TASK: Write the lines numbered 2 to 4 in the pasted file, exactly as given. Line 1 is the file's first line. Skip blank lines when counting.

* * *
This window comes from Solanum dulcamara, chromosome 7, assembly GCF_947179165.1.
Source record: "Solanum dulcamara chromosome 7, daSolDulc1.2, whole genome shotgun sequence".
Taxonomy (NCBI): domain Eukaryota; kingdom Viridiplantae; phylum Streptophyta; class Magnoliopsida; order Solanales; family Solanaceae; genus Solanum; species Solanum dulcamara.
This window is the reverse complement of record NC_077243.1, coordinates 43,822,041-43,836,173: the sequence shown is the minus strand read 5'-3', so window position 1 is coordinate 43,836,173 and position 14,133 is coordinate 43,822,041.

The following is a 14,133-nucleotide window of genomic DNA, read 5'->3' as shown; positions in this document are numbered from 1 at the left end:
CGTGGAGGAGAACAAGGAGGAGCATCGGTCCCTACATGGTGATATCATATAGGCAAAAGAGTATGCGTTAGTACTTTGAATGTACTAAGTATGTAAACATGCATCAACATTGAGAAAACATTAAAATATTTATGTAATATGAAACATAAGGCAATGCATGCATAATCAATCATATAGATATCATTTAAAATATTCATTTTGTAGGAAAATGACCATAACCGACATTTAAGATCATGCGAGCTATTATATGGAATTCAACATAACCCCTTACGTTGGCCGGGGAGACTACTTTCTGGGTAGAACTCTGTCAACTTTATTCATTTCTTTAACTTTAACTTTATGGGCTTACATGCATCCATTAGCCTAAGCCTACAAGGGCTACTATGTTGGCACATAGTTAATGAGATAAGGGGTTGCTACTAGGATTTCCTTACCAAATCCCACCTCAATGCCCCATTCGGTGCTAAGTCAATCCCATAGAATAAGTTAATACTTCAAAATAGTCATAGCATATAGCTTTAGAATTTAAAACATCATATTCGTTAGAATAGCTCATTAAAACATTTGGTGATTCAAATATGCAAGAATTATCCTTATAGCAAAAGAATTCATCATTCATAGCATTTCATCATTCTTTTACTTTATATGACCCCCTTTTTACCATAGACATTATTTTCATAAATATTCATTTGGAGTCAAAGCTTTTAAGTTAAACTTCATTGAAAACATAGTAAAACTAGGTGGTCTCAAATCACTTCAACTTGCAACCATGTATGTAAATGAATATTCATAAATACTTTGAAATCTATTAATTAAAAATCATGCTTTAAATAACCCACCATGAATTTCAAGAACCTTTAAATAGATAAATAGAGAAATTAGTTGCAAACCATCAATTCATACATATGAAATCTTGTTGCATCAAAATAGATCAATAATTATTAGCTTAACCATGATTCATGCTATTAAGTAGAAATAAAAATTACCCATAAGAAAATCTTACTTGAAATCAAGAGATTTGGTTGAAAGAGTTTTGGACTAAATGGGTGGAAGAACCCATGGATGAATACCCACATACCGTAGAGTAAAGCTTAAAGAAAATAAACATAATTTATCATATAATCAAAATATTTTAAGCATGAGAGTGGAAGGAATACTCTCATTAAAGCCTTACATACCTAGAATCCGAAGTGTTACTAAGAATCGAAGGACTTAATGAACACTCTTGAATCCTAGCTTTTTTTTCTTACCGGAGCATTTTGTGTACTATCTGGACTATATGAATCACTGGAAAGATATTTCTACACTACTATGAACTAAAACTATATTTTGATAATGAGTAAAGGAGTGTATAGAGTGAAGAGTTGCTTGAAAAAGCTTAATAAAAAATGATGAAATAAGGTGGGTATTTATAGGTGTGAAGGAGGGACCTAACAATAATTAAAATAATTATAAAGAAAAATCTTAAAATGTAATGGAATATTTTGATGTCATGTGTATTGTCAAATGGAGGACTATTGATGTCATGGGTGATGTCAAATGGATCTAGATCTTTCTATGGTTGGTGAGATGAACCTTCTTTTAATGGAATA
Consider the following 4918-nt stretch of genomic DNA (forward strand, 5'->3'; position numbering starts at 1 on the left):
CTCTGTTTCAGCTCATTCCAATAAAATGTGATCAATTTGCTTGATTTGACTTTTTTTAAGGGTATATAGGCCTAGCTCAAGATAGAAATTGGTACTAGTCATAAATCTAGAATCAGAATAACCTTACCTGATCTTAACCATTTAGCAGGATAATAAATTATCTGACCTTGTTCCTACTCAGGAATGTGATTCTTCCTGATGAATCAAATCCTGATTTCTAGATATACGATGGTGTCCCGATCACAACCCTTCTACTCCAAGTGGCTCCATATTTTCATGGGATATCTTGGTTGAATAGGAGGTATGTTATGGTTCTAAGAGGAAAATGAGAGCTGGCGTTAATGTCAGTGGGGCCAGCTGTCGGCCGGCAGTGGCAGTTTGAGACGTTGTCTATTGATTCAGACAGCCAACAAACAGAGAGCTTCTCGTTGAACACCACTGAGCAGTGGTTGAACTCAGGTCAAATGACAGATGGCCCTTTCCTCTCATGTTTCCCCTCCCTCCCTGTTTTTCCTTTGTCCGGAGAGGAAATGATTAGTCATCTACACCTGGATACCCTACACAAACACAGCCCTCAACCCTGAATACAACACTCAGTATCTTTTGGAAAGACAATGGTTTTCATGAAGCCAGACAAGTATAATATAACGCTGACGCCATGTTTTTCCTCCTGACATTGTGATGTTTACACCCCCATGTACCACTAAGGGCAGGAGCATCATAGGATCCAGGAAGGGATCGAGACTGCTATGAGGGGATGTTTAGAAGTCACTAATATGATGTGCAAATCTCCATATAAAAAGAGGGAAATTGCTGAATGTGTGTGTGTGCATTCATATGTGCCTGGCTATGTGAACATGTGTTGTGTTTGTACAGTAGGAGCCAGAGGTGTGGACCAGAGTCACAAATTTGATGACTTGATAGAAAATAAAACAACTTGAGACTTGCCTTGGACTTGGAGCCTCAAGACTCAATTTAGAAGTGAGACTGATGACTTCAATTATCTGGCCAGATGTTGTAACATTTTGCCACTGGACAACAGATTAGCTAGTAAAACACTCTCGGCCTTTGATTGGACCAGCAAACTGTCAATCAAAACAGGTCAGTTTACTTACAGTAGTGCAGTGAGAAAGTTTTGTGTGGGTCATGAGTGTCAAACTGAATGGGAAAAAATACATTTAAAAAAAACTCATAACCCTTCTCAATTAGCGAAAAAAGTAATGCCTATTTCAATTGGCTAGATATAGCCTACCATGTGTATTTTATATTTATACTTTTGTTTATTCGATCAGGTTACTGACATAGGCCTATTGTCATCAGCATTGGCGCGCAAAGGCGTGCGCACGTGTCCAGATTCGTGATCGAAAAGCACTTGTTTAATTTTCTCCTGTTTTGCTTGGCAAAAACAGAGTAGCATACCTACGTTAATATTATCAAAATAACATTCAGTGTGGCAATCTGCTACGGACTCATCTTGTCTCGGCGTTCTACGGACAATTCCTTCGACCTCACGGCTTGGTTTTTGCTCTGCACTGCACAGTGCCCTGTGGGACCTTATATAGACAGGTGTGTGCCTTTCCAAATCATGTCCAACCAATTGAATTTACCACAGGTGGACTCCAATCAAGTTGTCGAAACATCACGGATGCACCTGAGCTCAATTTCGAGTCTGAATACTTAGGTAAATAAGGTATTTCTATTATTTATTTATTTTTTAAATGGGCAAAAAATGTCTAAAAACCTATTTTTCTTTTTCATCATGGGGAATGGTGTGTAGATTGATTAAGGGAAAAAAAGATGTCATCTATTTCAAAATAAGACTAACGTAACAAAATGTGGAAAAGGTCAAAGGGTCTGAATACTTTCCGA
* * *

Source record: "Solanum dulcamara chromosome 7, daSolDulc1.2, whole genome shotgun sequence".
Taxonomy (NCBI): domain Eukaryota; kingdom Viridiplantae; phylum Streptophyta; class Magnoliopsida; order Solanales; family Solanaceae; genus Solanum; species Solanum dulcamara.
This window is the reverse complement of record NC_077243.1, coordinates 43,822,041-43,836,173: the sequence shown is the minus strand read 5'-3', so window position 1 is coordinate 43,836,173 and position 14,133 is coordinate 43,822,041.